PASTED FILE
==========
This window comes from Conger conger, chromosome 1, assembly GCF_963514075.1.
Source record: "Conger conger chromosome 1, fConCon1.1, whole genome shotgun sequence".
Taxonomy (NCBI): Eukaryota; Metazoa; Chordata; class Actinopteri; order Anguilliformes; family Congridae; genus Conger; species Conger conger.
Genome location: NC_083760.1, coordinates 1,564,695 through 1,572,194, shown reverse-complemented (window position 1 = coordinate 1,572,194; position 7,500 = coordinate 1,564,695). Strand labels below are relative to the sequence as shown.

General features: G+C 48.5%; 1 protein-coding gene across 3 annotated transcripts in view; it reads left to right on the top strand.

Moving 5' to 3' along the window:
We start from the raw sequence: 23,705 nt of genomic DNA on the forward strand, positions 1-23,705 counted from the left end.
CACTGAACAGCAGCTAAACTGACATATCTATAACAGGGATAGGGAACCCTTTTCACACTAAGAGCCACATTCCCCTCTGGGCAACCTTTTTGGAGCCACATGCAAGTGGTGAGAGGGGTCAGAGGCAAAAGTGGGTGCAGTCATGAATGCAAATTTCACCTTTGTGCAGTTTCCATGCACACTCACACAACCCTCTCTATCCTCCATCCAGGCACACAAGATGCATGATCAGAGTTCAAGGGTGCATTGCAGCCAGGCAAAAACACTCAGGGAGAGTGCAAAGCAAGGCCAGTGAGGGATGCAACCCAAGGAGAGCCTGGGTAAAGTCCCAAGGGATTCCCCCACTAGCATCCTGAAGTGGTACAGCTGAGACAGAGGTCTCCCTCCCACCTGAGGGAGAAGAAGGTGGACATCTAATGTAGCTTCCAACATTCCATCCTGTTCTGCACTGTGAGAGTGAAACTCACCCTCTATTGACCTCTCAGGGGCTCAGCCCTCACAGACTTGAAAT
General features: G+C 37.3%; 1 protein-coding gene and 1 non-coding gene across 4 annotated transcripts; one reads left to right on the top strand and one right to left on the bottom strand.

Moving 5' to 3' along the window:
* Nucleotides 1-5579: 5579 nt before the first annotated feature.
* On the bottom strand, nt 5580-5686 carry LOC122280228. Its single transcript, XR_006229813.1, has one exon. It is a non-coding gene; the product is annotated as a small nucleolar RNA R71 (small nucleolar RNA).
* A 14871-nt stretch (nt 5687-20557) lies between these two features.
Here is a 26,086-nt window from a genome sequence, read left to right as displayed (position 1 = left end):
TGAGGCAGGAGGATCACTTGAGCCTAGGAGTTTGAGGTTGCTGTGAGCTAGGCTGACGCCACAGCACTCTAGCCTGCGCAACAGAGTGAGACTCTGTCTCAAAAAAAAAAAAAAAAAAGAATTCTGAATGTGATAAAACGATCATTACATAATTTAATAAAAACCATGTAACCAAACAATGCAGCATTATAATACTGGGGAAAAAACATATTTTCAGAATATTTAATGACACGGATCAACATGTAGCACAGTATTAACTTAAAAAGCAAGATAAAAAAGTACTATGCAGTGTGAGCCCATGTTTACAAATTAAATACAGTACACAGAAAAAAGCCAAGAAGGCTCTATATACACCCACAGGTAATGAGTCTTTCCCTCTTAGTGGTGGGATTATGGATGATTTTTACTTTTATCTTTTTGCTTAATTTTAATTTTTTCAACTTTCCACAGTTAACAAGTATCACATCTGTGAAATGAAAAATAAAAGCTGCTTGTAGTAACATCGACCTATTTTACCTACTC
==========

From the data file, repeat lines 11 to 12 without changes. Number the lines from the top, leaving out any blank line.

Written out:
* Nucleotides 1-5579: 5579 nt before the first annotated feature.
* On the bottom strand, nt 5580-5686 carry LOC122280228. Its single transcript, XR_006229813.1, has one exon. It is a non-coding gene; the product is annotated as a small nucleolar RNA R71 (small nucleolar RNA).